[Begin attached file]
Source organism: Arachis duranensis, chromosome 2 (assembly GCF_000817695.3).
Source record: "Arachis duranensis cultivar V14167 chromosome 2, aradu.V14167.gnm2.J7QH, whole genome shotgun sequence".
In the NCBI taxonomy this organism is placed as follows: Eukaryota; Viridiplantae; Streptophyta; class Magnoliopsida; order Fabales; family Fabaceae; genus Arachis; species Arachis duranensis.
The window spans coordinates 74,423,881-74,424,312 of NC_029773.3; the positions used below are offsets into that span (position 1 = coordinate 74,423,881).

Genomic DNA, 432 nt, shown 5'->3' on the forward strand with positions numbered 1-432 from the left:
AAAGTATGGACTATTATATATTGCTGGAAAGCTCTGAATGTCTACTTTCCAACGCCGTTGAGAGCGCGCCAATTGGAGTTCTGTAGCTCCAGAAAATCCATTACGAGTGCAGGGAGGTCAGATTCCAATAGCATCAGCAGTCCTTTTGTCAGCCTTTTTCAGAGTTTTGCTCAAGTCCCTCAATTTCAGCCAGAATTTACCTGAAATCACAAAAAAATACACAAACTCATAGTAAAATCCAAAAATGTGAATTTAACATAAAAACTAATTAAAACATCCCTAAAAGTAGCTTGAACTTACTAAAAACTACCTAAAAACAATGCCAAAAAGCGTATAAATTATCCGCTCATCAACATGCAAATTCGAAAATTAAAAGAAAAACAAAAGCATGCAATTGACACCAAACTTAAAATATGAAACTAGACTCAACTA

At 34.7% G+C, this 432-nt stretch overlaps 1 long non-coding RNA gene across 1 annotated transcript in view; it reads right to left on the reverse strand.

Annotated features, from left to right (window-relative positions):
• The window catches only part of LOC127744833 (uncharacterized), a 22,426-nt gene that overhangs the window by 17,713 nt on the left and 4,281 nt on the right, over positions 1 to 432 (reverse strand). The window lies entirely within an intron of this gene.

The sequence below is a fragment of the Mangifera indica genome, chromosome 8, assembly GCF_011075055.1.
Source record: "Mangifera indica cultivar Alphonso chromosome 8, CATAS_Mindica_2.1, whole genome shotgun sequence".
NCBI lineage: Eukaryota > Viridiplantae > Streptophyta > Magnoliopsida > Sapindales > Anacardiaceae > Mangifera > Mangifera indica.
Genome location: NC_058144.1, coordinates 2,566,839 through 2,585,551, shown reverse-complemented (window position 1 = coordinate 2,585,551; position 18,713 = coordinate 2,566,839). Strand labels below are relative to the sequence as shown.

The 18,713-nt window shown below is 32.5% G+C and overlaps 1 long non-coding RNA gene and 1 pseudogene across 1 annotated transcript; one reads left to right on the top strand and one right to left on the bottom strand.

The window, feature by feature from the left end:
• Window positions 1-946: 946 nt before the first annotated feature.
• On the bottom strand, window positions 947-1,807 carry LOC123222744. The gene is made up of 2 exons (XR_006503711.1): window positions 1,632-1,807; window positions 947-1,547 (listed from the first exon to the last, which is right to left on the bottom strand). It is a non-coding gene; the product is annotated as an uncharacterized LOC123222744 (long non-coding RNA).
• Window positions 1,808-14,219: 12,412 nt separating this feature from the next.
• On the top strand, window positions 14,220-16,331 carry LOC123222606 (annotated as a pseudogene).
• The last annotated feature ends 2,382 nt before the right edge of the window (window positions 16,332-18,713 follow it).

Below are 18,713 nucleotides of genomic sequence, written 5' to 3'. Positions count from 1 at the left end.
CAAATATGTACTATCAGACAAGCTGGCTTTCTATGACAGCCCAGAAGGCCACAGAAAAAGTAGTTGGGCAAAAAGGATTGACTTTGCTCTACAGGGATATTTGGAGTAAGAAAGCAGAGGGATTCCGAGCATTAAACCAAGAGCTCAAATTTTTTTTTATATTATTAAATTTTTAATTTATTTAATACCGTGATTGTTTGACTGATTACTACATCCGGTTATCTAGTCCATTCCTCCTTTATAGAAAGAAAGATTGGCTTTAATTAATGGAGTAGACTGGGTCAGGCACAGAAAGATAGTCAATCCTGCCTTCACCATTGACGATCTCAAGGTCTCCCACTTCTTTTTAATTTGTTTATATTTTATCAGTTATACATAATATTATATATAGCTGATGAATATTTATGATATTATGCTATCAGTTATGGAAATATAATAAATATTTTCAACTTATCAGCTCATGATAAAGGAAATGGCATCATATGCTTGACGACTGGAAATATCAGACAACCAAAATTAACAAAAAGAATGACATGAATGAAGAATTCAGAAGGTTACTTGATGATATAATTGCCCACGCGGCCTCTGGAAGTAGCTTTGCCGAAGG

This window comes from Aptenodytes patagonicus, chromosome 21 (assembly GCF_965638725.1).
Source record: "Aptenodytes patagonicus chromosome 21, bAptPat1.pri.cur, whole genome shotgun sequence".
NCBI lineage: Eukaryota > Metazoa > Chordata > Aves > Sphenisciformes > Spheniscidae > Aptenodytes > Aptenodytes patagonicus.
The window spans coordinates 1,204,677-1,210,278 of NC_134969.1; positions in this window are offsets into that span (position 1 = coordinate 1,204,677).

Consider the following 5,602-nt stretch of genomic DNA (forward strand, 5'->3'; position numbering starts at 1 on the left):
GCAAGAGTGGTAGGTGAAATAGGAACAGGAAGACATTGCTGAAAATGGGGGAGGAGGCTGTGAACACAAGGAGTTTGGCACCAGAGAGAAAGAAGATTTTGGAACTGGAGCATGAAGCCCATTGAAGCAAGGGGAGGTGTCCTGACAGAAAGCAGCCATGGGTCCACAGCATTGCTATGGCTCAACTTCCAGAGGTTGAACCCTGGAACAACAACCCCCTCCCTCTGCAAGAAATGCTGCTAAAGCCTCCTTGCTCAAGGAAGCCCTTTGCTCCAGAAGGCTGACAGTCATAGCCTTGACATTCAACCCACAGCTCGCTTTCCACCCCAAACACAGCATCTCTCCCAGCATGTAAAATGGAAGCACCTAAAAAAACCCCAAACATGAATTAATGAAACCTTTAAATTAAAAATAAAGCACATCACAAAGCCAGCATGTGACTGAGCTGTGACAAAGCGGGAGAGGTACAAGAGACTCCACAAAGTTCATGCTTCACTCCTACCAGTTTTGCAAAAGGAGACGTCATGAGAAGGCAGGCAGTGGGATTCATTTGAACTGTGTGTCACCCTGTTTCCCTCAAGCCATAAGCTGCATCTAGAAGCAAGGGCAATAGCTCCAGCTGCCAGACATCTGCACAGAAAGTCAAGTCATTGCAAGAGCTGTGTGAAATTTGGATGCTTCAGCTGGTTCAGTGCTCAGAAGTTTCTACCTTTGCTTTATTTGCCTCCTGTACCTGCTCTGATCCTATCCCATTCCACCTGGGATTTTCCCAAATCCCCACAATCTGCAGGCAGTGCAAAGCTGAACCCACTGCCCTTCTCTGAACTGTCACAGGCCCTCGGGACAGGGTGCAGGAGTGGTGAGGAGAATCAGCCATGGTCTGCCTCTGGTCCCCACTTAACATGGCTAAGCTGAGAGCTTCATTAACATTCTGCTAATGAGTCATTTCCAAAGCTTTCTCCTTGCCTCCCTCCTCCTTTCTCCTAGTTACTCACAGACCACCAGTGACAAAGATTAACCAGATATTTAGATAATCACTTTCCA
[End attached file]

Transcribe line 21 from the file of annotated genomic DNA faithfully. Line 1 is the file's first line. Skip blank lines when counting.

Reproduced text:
Below are 18,713 nucleotides of genomic sequence, written 5' to 3'. Positions count from 1 at the left end.